8. U08341
Ruzicka A. Silicate-bearing iron meteorites and their implications for the evolution of asteroidal parent bodies // Chem Erde-Geochem. 2014. Vol. 74, № 1. P. 3–48.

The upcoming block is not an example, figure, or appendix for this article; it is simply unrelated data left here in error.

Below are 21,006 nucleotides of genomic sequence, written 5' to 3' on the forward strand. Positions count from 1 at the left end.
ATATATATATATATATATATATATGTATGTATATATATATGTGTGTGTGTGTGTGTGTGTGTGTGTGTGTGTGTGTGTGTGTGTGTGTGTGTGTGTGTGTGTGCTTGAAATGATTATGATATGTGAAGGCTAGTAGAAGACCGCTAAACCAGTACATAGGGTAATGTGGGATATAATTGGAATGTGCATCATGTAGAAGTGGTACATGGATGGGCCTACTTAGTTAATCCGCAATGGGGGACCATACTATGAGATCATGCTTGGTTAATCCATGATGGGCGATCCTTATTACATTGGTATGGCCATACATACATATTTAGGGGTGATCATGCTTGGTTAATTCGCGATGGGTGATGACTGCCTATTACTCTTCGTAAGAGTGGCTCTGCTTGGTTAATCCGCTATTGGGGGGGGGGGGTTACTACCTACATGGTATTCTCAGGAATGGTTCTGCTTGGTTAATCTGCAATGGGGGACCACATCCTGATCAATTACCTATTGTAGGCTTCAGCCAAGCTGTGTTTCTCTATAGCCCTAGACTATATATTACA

Silicate-bearing iron meteorites differ from other iron meteorites in containing variable amounts of silicates, ranging from minor to stony-iron proportions (similar to 50%). These irons provide important constraints on the evolution of planetesimals and asteroids, especially with regard to the nature of metal-silicate separation and mixing. I present a review and synthesis of available data, including a compilation and interpretation of host metal trace-element compositions, oxygen-isotope compositions, textures, mineralogy, phase chemistries, and bulk compositions of silicate portions, ages of silicate and metal portions, and thermal histories. Case studies for the petrogeneses of igneous silicate lithologies from different groups are provided. Silicate-bearing irons were formed on multiple parent bodies under different conditions. The IAB/IIICD irons have silicates that are mainly chondritic in composition, but include some igneous lithologies, and were derived from a volatile-rich asteroid that underwent small amounts of silicate partial melting but larger amounts of metallic melting. A large proportion of IIE irons contain fractionated alkali-silica-rich inclusions formed as partial melts of chondrite, although other IIE irons have silicates of chondritic composition. The IIEs were derived from an H-chondrite-like asteroid that experienced more significant melting than the IAB asteroid. The two stony-iron IVAs were derived from an extensively melted and apparently chemically processed L or LL-like asteroid that also produced a metallic core. Ungrouped silicate-bearing irons were derived from seven additional asteroids. Hf-W age data imply that metal-silicate separation occurred within 0-10 Ma of CAI formation for these irons, suggesting internal heating by Al-26. Chronometers were partly re-set at later times, mainly earlier for the IABs and later for the IIEs, including one late (3.60 +/- 0.15 Ga) strong impact that affected the "young silicate" IIEs Watson (unfractionated silicate, and probable impact melt), Netschaevo (unfractionated, and metamorphosed), and Kodaikanal (fractionated). Kodaikanal probably did not undergo differentiation in this late impact, but the similar ages of the "young silicate" IIEs imply that relatively undifferentiated and differentiated materials co-existed on the same asteroid. The thermal histories and petrogeneses of fractionated IIE irons and IVA stony irons are best accommodated by a model of disruption and reassembly of partly molten asteroids.